Relativism:   Generally speaking this group thinks that moral claims can be true or false by comparing it with reality but it’s not independent of what people believe.    Subjectivists might think what is right and wrong is up to each individual. Here morals are like tastes in food.   Asking if giving to the poor is good is like asking if chocolate is good.  Most will agree it is but it’s up to each individual.

More commonly relativists tend to base morals on a relevant community.  They believe that there is some relevant community (sometimes a hypothetical community which to some extent can make it like realism) that decides what is right or wrong.    Currency is a common analogy.  A $10 bill is a piece of paper.  But it is worth $10.  It would be false to hold a $10 bill up and say “this is worth $14 dollars.”  But that statement is true or false due to the beliefs of the relevant community.   Gilbert Harman is a well-known relativist.

My own view on relativism:  Ok this is where we get the problems along the lines of what if the Nazis killed everyone who disagreed with them so all that was left were Nazis who thought Jews should be killed.  Would it then be right to kill Jews?  That seems a problem with this position.  Russ Shaefer Landau asks if the same event can take place in several different societies.   For example a member of the mafia might kill a victim who is also in the mafia’s cultural community and it is not wrong in that set of circumstances according to that community.  But it also occurred in New York and according to that society it is wrong.   If it can occur in 2 societies, then the same exact event might be wrong and not wrong at the same time.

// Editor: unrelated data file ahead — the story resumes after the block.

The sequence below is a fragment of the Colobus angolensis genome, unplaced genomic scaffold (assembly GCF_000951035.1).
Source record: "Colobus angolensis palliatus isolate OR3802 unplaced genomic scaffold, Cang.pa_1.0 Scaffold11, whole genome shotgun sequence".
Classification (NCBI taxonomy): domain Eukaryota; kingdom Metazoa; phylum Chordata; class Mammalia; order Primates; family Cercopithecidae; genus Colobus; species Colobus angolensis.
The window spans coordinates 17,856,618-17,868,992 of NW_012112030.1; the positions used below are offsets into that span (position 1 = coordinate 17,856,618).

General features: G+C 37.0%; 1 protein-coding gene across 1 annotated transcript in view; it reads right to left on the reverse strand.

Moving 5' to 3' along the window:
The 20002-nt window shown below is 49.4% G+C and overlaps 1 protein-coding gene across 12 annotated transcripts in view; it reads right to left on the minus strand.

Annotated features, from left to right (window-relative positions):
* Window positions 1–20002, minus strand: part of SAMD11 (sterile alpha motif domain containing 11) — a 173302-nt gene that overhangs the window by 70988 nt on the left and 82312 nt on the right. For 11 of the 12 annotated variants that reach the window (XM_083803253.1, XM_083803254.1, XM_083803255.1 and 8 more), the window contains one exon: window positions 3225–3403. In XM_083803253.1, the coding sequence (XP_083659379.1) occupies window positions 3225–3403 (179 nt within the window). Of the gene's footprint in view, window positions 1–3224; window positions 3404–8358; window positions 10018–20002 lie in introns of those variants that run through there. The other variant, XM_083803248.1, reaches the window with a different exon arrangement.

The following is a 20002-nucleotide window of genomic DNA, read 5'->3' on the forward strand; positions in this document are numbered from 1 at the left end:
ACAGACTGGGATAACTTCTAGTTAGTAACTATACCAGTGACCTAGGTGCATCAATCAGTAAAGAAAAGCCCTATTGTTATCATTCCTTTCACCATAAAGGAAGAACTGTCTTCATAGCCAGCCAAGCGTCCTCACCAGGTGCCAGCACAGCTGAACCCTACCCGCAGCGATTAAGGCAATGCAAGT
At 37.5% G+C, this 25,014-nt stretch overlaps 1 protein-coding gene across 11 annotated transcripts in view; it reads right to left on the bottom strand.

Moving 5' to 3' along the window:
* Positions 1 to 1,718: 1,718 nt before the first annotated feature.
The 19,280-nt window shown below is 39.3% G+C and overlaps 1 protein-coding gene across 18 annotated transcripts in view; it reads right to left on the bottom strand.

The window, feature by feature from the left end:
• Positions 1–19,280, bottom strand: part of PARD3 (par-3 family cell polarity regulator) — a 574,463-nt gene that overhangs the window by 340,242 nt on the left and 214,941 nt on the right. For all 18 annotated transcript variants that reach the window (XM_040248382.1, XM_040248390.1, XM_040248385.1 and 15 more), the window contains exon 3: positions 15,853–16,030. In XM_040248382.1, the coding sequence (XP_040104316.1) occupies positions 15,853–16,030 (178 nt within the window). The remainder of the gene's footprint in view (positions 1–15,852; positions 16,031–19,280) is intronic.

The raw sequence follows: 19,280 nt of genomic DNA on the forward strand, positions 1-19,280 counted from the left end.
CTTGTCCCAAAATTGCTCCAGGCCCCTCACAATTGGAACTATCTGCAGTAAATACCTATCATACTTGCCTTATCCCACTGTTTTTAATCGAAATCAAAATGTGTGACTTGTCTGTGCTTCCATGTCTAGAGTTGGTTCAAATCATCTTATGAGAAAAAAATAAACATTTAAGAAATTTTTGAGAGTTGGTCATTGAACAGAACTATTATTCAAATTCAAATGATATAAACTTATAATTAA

But beyond that I think I have another deeper problem.  This is taking the position that when it comes to morals we make it all up.   Do we want to believe in make believe?  It is essentially adopting the position that we are staring at the shadows on the cave and we are fine with structuring our lives around that.  For me, I can’t really get behind it.  If that is all we mean by truth when it comes to morals then moral truths lose too much significance.  I don’t really care if I live my life wrongly if all that means is I lived my life wrong according to some group or other.

Noncognitivists:   This group denies that moral claims are the sorts of claims that can be considered true or false.    Thus if I were to say “it’s wrong to stick babies with bayonets” they think this is only my expressing disapproval.  In essence they think I am saying “boo to sticking babies with bayonets!”   Now is “boo to sticking babies with bayonets” true or false?  What about “yay! 49ers” or “Boo!  seahawks”?  These utterances are really neither true or false.  They are not making a claim about reality but instead are just expressions of approval or disapproval.   According to noncognitivists moral statements are really just these sorts of utterances and should not be interpreted as propositions that can be either true or false.

These are what I consider 4 corners of what people people mean by morals.  There are many different theories and terminology involved, and these theories are not always exclusive of each other.   But I think just getting an understanding of these 4 basic ideas is helpful to navigate.

Like I said I am an objective moral realist.  So when I refer to morals that is typically the brand I am referring to.